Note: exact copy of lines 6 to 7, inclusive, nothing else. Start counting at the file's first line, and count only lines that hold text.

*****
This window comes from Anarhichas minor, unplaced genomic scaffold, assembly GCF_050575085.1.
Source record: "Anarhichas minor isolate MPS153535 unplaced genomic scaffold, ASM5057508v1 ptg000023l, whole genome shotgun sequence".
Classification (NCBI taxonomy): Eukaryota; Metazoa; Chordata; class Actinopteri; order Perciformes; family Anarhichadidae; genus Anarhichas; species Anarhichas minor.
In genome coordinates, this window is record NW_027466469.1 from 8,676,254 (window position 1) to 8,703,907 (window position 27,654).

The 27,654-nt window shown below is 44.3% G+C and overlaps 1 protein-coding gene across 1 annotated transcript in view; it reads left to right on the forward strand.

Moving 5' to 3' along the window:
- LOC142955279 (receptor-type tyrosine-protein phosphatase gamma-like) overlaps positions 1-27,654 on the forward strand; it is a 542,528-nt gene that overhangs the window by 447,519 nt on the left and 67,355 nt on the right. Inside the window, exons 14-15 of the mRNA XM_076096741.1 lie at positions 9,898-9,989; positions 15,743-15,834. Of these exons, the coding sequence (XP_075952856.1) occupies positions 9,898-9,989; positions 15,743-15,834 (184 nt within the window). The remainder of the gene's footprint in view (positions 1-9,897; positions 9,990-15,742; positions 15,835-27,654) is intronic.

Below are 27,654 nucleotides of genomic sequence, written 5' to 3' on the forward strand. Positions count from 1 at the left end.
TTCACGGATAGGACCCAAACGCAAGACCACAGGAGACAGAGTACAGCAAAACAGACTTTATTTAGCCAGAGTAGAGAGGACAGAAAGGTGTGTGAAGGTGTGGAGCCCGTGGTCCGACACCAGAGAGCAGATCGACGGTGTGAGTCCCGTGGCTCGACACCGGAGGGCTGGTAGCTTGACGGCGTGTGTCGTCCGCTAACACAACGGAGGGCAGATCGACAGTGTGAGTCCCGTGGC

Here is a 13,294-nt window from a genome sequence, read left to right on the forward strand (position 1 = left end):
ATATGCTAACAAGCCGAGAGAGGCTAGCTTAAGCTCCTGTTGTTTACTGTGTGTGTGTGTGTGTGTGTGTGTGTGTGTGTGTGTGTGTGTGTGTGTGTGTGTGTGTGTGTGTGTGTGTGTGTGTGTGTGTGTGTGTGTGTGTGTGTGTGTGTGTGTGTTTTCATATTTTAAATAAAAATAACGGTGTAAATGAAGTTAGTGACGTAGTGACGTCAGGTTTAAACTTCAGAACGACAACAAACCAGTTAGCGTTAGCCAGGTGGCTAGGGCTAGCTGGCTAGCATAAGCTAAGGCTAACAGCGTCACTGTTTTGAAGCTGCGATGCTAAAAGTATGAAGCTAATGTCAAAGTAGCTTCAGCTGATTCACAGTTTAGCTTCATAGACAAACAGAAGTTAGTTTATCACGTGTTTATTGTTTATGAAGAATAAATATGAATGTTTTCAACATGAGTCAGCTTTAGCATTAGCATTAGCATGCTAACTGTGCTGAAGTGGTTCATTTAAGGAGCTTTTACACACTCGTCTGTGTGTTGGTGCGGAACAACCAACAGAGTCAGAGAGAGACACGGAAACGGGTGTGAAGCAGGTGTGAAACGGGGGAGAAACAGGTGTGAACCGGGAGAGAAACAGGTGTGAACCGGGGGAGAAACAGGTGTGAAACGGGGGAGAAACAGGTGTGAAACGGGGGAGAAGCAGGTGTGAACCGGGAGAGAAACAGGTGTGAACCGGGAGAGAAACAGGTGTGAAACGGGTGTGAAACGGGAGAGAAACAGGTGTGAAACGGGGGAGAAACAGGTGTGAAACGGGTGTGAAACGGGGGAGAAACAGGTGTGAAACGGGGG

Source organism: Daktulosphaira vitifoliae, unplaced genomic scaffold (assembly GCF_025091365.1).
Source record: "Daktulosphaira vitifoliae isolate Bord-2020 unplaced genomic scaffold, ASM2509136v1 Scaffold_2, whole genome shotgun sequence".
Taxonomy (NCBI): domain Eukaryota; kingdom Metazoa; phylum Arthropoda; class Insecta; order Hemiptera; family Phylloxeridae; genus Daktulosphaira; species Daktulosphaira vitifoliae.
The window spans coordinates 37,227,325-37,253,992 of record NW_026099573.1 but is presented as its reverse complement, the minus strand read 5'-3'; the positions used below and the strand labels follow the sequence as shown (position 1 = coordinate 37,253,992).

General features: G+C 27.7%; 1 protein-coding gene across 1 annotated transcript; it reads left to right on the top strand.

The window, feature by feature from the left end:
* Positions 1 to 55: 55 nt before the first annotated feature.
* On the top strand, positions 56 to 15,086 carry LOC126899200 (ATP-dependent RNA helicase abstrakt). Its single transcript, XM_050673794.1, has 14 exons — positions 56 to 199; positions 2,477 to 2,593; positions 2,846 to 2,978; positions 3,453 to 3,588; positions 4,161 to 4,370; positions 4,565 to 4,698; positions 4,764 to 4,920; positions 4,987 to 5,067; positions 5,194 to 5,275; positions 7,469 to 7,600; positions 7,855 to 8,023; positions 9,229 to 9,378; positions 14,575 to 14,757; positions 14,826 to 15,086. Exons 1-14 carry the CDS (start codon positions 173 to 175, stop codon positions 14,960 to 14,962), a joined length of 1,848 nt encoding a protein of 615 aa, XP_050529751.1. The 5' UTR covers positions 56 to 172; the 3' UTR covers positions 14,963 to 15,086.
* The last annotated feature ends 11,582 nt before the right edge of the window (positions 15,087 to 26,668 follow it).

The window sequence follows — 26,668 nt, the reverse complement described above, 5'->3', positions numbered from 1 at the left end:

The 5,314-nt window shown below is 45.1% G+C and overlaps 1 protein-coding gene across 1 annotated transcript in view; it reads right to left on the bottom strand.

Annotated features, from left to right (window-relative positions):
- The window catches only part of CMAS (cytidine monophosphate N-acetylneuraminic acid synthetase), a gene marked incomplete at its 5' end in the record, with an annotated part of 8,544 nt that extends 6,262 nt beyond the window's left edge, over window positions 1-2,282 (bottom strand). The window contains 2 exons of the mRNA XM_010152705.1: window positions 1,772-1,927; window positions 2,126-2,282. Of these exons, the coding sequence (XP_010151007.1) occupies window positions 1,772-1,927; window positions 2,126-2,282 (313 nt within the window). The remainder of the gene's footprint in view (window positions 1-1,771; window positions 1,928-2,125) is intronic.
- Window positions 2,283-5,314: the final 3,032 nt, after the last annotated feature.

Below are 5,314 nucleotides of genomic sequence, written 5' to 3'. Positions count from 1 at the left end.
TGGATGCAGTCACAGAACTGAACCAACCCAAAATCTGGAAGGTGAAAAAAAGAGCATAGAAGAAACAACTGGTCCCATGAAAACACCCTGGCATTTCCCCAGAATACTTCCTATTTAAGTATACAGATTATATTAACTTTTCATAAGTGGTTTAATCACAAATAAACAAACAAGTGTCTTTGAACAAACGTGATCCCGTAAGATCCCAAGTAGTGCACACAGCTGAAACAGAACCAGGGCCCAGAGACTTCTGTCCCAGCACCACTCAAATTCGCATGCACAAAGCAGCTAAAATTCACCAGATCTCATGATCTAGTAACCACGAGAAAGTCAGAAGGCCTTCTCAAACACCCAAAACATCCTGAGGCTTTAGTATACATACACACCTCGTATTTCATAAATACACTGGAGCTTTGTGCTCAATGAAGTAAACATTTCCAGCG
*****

Moving 5' to 3' along the window:
- LOC142955279 (receptor-type tyrosine-protein phosphatase gamma-like) overlaps positions 1-27,654 on the forward strand; it is a 542,528-nt gene that overhangs the window by 447,519 nt on the left and 67,355 nt on the right. Inside the window, exons 14-15 of the mRNA XM_076096741.1 lie at positions 9,898-9,989; positions 15,743-15,834. Of these exons, the coding sequence (XP_075952856.1) occupies positions 9,898-9,989; positions 15,743-15,834 (184 nt within the window). The remainder of the gene's footprint in view (positions 1-9,897; positions 9,990-15,742; positions 15,835-27,654) is intronic.